When it comes to Muslims as a threat to national security, the British are the most wary as 38 percent say the presence of Muslims in their country is a threat, followed by 30 percent of Italians and 28 percent of Germans who believe the same. Approximately one in five French (20%), American (21%) and Spanish (23%) adults also say the presence of Muslims in their respective countries is a threat to national security. With the exception of Spain and Great Britain, where large pluralities say the presence of Muslims does present a threat to national security, majorities of adults in the other four countries say they do not present a threat.

These are some of the results of a Financial Times/Harris Poll conducted online by Harris Interactive® among a total of 6,398 adults aged 16 to 64 within France; Germany, Great Britain, Spain, the United States, and adults aged 18 to 64 in Italy, between August 1 and 13, 2007.

A summary of the report can be found here.

Islamic Community Life in Berlin: An Introduction

Author: Riem Spielhaus

The media usually portrays Berliners of Muslim origin only in the context of their faith. However, Muslim Berliners are involved in the city’s cultural life, in the arts, in politics, and in education. They contribute to the city’s economy as entrepreneurs, professionals, and through civic activities. The Commissioner for Integration commissioned a study of the city’s religious civic associations, looking at Islamic communities in the context of their social, cultural, urban, and individual aspects.

Between pluralization and change of generations: Results of the research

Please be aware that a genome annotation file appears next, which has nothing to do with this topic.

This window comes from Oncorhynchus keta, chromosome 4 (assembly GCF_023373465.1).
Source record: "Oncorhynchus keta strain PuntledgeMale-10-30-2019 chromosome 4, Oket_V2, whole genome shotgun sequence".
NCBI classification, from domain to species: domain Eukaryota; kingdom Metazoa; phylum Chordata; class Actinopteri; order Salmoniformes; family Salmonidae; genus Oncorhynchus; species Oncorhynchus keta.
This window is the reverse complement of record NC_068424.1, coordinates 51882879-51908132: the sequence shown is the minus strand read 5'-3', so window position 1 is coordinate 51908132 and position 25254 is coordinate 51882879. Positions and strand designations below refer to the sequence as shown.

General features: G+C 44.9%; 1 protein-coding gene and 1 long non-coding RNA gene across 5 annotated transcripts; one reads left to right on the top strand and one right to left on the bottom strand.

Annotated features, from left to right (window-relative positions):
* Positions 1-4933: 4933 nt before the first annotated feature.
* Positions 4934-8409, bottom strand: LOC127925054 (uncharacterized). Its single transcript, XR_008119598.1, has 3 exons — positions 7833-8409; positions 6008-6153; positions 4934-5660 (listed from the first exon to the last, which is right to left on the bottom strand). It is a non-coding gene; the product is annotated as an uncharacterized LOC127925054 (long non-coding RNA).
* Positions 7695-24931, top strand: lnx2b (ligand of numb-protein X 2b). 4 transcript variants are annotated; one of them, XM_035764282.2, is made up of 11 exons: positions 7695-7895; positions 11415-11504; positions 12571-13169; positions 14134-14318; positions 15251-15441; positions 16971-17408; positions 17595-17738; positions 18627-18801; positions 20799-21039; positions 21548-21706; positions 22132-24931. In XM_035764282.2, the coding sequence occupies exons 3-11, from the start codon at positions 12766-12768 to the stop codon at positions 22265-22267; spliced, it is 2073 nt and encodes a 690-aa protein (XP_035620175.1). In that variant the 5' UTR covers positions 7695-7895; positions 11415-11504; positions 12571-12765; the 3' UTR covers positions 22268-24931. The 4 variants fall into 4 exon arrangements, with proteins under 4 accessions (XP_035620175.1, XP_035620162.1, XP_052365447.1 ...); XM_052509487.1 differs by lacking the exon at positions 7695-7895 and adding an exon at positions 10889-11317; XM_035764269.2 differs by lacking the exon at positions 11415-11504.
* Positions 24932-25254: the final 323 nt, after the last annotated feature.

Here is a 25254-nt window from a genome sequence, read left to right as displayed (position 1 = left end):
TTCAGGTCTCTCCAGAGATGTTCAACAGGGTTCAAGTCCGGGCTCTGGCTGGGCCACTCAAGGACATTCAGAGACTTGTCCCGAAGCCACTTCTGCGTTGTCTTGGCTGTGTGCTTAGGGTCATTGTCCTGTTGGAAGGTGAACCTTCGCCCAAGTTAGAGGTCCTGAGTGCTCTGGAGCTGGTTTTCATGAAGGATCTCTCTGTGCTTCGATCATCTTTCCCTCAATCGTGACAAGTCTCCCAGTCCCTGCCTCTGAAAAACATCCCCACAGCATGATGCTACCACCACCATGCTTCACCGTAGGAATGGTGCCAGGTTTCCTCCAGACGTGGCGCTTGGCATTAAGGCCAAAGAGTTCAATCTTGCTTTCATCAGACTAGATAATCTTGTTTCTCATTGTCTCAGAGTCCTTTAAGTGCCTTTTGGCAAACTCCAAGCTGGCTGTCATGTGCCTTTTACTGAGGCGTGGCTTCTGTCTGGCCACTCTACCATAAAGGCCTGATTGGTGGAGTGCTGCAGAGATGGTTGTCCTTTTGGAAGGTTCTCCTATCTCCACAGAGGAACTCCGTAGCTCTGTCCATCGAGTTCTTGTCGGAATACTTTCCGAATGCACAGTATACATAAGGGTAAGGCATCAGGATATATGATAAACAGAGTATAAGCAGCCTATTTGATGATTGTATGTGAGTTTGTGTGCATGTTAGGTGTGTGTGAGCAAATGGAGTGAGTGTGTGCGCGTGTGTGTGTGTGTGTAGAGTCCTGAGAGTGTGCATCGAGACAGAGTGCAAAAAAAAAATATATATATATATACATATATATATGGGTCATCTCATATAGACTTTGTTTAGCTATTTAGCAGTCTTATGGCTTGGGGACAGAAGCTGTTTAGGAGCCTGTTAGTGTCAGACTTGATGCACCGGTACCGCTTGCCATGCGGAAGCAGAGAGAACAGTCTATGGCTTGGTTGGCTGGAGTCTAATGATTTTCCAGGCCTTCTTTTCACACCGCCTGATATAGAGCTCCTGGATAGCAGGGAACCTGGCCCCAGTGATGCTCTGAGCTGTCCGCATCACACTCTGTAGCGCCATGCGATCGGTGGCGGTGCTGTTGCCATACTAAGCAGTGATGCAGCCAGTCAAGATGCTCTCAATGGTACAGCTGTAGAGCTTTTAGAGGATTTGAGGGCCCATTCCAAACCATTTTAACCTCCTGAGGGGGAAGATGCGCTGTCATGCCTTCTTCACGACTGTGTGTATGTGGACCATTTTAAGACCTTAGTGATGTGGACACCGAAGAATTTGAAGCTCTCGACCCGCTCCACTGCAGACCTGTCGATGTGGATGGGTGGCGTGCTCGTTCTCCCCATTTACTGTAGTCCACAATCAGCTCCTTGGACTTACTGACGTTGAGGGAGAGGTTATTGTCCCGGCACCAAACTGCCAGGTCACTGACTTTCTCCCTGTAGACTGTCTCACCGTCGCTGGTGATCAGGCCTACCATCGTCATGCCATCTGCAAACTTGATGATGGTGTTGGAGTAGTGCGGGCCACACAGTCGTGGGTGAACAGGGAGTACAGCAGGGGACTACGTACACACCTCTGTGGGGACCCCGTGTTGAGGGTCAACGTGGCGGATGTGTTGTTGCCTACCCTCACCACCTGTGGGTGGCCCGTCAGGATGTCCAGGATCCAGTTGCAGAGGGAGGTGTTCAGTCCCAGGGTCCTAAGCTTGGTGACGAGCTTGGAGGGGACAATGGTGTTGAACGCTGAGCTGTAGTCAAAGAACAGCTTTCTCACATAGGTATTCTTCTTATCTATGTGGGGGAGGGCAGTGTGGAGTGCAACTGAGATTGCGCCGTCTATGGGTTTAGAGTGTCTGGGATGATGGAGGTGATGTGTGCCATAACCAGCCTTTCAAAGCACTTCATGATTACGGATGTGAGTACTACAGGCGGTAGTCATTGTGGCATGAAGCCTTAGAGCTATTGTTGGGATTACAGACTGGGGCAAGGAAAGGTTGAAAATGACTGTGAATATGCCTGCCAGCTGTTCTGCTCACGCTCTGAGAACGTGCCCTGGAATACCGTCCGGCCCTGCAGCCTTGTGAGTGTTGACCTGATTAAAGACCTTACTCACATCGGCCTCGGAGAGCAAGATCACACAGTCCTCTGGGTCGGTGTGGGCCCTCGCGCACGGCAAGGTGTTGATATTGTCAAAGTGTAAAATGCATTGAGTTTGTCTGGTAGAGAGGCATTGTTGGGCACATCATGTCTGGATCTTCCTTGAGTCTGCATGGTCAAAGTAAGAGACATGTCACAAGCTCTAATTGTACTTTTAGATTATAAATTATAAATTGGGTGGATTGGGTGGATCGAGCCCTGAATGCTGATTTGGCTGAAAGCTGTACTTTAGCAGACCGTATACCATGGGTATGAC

The different forms of Muslim life in Berlin are both mirror and product of local requirements and frameworks for people with a Muslim background, including juridical aspects for residence, tenancy, and construction, but also communication between municipal institutions and Islamic associations. Nevertheless, Muslim life does not exist detached from the effects of the representation of Islam in the media on a local, national, and global level.

The publication of the study in German collects articles from several authors who engaged with specific topics, based on the survey of Berlin’s mosques and their own intensive, often qualitative, research. They tackled three areas of tension, where communities are searching, addressing, and defending their positions: 


  • Migration, Religion, and Representation
  • Diversity of religious practice
  • Presence in the city.

Click to download the summary of this report in German as well as graphical representations of its conclusions.

Why Europe Has to Offer a Better Deal Towards its Muslim Communities

Our rigorous quantitative results, based on the first systematic use of the Muslim community data contained in the “European Social Survey” (ESS), compatible with much of the rest of current European political economic thinking regarding the future alternatives for the European Union, and contradict the very extended current alarmist political discourse in Western Europe. Those give strong support to the hypothesis that passive support for Islamist radicalism in Europe and the complete distrust in democracy does not exceed 400.000 persons. We also compare our research results with the recent PEW data. By and large, the two datasets yield the same results. We also find that Muslim economic and social alienation in Europe very much corresponds to deficiencies of the implementation of the “Lisbon” process. We also present a rigorous re-analysis of United States Department of State data on acts of global terrorism in the framework of Kondratiev cycle waves. Further dispelling irrational immigration-phobias and Islamophobia in general, the present work also shows that, by and large, pretty much the same functions of key (positive or negative) UNDP development indicators (y-axis) hold in comparison with purchasing power per capita (x-axis) in the Muslim world and the non-Muslim countries.

Click here to download the ebook.